Article: Safety of plasma volume expanders.[Show abstract] [Hide abstract]
ABSTRACT: Hypovolemia from a range of etiologies can lead to severe morbidity and mortality unless blood volume and tissue perfusion are restored. The treatment of hypovolemia has included the improvement and restoration of blood volume loss by the intravenous infusion of plasma expanding therapeutic agents. These have included crystalloid and/or colloid solutions, and a brisk controversy as to which modality is better has engaged therapeutics for the past 30 years. In addition, those favoring either modality have debated which crystalloid, and which colloid, is better. This area was given a dramatic turn a decade ago when a Cochrane meta-analysis concluded that albumin, a historically important plasma expander, resulted in increased mortality when administered to critically ill patients. Although subsequently modified by other studies, the Cochrane meta-analysis has served to generate an ongoing interest in the safety of plasma expanders. This review will assess the safety of these therapies from the viewpoint of the heterogeneous range of clinical indications for which they are used.The Journal of Clinical Pharmacology 03/2011; 51(3):292-300. · 2.84 Impact Factor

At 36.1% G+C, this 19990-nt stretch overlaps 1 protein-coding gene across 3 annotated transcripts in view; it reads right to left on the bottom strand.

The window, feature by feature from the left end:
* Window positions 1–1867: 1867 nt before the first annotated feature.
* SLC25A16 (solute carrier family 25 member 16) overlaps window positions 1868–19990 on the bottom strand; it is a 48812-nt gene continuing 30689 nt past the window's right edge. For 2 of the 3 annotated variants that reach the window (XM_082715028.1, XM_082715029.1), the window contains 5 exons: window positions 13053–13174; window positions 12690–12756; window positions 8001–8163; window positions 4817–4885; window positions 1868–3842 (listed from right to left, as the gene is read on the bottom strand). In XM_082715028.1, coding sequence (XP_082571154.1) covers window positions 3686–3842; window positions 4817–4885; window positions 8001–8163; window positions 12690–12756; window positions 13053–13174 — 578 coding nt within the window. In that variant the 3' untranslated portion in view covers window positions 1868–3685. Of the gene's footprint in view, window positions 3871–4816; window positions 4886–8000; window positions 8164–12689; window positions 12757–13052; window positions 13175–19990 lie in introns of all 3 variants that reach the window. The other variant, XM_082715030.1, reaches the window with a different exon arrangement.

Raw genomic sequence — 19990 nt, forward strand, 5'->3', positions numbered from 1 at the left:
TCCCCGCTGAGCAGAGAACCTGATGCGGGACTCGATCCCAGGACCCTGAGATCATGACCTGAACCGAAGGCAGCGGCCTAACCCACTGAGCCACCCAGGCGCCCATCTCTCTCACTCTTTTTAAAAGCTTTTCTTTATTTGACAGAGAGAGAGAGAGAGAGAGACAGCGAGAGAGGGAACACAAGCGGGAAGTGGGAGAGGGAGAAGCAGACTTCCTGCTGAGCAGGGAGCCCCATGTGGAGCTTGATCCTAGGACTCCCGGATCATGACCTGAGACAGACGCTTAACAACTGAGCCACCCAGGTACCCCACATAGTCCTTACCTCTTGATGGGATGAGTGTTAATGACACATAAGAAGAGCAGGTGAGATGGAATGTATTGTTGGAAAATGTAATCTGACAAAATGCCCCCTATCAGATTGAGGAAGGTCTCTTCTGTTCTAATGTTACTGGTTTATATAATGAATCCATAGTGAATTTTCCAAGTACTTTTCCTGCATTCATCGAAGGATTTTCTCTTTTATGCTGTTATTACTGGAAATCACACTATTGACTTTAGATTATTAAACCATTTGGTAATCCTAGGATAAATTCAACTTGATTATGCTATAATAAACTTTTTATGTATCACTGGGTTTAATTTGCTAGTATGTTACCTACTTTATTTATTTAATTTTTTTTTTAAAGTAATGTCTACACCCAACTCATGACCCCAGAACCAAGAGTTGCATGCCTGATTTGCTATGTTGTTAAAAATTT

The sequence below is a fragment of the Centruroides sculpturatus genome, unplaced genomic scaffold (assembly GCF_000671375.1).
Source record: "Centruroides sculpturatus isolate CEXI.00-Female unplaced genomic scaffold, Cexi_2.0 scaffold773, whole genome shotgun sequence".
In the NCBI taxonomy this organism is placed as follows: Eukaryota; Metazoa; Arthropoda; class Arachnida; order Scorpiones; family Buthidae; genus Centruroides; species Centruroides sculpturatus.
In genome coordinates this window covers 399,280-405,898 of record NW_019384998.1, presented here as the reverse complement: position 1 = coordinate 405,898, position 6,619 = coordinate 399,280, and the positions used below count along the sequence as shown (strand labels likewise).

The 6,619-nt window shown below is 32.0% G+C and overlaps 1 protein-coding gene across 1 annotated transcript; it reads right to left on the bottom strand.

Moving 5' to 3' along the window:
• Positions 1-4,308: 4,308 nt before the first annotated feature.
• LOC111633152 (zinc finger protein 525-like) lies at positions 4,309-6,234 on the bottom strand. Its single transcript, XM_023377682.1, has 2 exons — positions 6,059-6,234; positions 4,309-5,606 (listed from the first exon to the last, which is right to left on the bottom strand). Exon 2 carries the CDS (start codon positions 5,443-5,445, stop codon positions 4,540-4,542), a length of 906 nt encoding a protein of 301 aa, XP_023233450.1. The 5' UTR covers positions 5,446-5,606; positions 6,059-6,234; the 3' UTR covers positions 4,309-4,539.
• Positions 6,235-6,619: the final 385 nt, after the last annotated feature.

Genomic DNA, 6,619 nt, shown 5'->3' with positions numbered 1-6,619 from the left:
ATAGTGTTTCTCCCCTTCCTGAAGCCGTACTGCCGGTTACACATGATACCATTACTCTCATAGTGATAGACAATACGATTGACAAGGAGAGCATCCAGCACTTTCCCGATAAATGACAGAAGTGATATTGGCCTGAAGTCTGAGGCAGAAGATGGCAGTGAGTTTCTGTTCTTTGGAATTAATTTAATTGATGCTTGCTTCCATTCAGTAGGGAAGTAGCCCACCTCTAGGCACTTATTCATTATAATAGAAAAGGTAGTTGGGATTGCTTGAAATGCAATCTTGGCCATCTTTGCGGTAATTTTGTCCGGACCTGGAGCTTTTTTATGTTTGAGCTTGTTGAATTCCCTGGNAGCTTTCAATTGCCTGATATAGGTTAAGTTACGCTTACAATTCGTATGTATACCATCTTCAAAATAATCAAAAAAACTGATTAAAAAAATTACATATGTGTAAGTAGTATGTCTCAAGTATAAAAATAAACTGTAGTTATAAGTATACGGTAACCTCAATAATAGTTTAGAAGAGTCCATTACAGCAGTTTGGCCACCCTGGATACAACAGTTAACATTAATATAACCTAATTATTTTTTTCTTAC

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ABSTRACT: /st>Infusion of 5% human albumin (HA) and 6% hydroxyethyl starch 130/0.4 (HES) during cardiac surgery expand circulating volume to a greater extent than crystalloids and would be suitable for a restrictive fluid therapy regimen. However, HA and HES may affect blood coagulation and could contribute to increased transfusion requirements. /st>We randomly assigned 240 patients undergoing elective cardiac surgery to receive up to 50 ml kg(-1) day(-1) of either HA, HES, or Ringer's lactate (RL) as the main infusion fluid perioperatively. Study solutions were supplied in identical bottles dressed in opaque covers. The primary outcome was chest tube drainage over 24 h. Blood transfusions, thromboelastometry variables, perioperative fluid balance, renal function, mortality, intensive care unit, and hospital stay were also assessed. /st>The median cumulative blood loss was not different between the groups (HA: 835, HES: 700, and RL: 670 ml). However, 35% of RL patients required blood products, compared with 62% (HA) and 64% (HES group; P=0.0003). Significantly, more study solution had to be administered in the RL group compared with the colloid groups. Total perioperative fluid balance was least positive in the HA group [6.2 (2.5) litre] compared with the HES [7.4 (3.0) litre] and RL [8.3 (2.8) litre] groups (P<0.0001). Both colloids affected clot formation and clot strength and caused slight increases in serum creatinine. /st>Despite equal blood loss from chest drains, both colloids interfered with blood coagulation and produced greater haemodilution, which was associated with more transfusion of blood products compared with crystalloid use only.BJA British Journal of Anaesthesia 10/2013; · 4.24 Impact Factor